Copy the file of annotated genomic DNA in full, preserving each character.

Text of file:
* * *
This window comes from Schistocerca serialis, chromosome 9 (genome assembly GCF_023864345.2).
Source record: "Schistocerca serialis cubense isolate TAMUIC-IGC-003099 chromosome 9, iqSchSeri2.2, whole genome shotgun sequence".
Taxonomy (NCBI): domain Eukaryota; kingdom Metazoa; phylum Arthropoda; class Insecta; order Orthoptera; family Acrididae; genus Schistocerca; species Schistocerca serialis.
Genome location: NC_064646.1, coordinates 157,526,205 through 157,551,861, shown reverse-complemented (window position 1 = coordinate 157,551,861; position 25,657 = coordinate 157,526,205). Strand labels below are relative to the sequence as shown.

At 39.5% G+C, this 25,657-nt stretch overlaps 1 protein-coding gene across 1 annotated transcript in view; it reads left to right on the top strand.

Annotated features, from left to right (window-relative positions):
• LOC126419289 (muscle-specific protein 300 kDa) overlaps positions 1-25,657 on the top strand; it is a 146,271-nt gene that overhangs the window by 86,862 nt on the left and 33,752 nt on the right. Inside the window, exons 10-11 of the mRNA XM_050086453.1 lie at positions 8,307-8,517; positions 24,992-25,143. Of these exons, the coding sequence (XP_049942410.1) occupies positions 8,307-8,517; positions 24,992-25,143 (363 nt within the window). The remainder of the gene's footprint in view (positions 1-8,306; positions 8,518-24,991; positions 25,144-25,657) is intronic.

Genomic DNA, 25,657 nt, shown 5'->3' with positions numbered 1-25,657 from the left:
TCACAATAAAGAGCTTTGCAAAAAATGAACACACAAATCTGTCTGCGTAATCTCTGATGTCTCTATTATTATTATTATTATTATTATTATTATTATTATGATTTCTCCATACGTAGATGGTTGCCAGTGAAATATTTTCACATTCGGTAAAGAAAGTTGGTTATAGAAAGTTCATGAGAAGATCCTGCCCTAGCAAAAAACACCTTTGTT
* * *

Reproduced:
This window comes from Schistocerca serialis, chromosome 9 (genome assembly GCF_023864345.2).
Source record: "Schistocerca serialis cubense isolate TAMUIC-IGC-003099 chromosome 9, iqSchSeri2.2, whole genome shotgun sequence".
Taxonomy (NCBI): domain Eukaryota; kingdom Metazoa; phylum Arthropoda; class Insecta; order Orthoptera; family Acrididae; genus Schistocerca; species Schistocerca serialis.
Genome location: NC_064646.1, coordinates 157,526,205 through 157,551,861, shown reverse-complemented (window position 1 = coordinate 157,551,861; position 25,657 = coordinate 157,526,205). Strand labels below are relative to the sequence as shown.

At 39.5% G+C, this 25,657-nt stretch overlaps 1 protein-coding gene across 1 annotated transcript in view; it reads left to right on the top strand.

Annotated features, from left to right (window-relative positions):
• LOC126419289 (muscle-specific protein 300 kDa) overlaps positions 1-25,657 on the top strand; it is a 146,271-nt gene that overhangs the window by 86,862 nt on the left and 33,752 nt on the right. Inside the window, exons 10-11 of the mRNA XM_050086453.1 lie at positions 8,307-8,517; positions 24,992-25,143. Of these exons, the coding sequence (XP_049942410.1) occupies positions 8,307-8,517; positions 24,992-25,143 (363 nt within the window). The remainder of the gene's footprint in view (positions 1-8,306; positions 8,518-24,991; positions 25,144-25,657) is intronic.

Genomic DNA, 25,657 nt, shown 5'->3' with positions numbered 1-25,657 from the left:
TCACAATAAAGAGCTTTGCAAAAAATGAACACACAAATCTGTCTGCGTAATCTCTGATGTCTCTATTATTATTATTATTATTATTATTATTATTATTATGATTTCTCCATACGTAGATGGTTGCCAGTGAAATATTTTCACATTCGGTAAAGAAAGTTGGTTATAGAAAGTTCATGAGAAGATCCTGCCCTAGCAAAAAACACCTTTGTT